Accommodating limitations in hearing, vision, dexterity, and cognition, for example, can only lead to broader usability and benefit. Neglecting that is a “disservice to the general population,” said Steinfeld.
That means creating technologies that work for everybody, rather than approaching accessibility as a niche market, so that a visually-impaired person, for example, can use Braille on the same websites others use.
“There’s this concept called Universal Design, which says that you should be designing a system to support a wide range of users, including people with disabilities,” said Steinfeld. “But you should do it in a way that has value and impact for the general population so that it becomes something that really has a positive impact on society as a whole rather than being a niche solution for a niche market.
Brewer said work is needed both on the design and product services level and on raising awareness among students, most of whom come into universities with little or no experience with disabled people. Often, they only become aware of the needs of the disabled when they get older or have increased exposure to disabilities.
Universities are producing “too many developers who don’t know about accessibility,” said Bigham, and need to focus more on that area of expertise because ultimately, accessibility isn’t only about technology.
“It’s also fundamentally about people,” he said. “Therefore, we need education programs that train people to be experts in both accessible technology and the people that use them.”
“It’s not in their mindset,” said Steinfeld.
“Being exposed to this in school where there are opportunities to learn and experiment … means that we’ll hopefully see a greater awareness going out into the workforce,” he said. “And that in turn will hopefully lead to more adoption of best practices.”
Steinfeld believes younger people, especially students, need “a little bit of extra attention so that they are in tune with these issues earlier on in their careers.”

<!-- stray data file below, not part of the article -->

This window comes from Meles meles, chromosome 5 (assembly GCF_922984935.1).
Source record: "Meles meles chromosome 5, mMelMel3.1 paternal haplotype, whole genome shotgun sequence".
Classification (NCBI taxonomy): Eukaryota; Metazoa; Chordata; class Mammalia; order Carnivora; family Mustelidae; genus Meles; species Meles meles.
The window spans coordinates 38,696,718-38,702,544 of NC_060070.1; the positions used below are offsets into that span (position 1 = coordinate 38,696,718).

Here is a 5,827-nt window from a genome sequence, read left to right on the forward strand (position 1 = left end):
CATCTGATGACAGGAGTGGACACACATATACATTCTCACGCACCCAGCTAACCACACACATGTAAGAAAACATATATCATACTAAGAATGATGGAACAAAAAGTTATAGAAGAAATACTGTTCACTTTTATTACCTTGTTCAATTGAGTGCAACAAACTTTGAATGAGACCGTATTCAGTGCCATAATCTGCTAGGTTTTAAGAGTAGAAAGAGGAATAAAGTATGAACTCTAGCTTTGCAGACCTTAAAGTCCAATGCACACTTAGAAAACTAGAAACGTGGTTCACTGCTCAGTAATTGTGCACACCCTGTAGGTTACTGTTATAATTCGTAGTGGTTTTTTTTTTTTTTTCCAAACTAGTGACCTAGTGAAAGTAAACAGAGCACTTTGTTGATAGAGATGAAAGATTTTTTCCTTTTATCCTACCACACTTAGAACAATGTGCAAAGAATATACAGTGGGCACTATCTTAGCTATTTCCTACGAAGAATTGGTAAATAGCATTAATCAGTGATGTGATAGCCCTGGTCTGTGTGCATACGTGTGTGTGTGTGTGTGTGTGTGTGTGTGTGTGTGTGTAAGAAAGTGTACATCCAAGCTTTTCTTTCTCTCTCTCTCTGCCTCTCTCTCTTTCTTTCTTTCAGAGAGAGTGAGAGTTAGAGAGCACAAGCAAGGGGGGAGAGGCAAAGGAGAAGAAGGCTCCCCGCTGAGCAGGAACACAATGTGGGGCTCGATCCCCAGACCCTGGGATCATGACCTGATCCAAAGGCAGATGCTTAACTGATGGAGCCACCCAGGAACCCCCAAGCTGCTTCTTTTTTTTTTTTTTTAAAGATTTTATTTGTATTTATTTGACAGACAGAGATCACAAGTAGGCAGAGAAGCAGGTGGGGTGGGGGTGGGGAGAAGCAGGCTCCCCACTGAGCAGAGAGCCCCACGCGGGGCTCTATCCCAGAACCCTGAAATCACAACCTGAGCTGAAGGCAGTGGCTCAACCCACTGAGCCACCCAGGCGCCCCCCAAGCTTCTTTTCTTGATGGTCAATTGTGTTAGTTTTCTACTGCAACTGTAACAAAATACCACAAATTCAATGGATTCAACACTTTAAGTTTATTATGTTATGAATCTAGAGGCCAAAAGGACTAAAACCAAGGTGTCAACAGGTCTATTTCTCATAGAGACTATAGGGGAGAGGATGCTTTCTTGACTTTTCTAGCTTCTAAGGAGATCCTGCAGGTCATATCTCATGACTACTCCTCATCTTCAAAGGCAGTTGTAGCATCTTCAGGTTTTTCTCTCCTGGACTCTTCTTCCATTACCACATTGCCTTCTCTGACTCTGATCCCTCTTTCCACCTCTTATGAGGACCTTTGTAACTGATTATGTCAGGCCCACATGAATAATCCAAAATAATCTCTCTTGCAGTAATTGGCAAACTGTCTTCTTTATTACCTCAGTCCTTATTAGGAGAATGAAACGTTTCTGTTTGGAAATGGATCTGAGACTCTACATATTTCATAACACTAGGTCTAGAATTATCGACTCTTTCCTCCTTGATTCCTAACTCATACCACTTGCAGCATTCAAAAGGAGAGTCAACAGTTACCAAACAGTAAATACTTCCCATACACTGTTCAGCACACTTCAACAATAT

This is why a new collaboration between the tech industry, the disabled community and academic institutions has sprung up.
Goldberg said the Teaching Accessibility initiative, in which Yahoo is a partner, aims “to make sure that students who graduate with degrees in computer science or design or development or human- computer interface get necessary training during higher education so that they emerge from their degree with knowledge and understanding of skills about how to design accessible technology for people with disabilities.”
“People with disabilities do come at every age. Whether you are temporarily disabled or whether you age into it, it’s a broad spectrum,” he said. “So the people we are hiring – yes, they are typically younger – and it’s important that at the very beginning of their careers, that they do understand what these design issues are about.”
It’s a long way ahead, particularly for the visually-impaired. And there are “real barriers still in place in many mainstream experiences.” he said. But he hopes the collaboration will help “narrow the gap for disabled people” so that that there are more successes and fewer failures, in the future.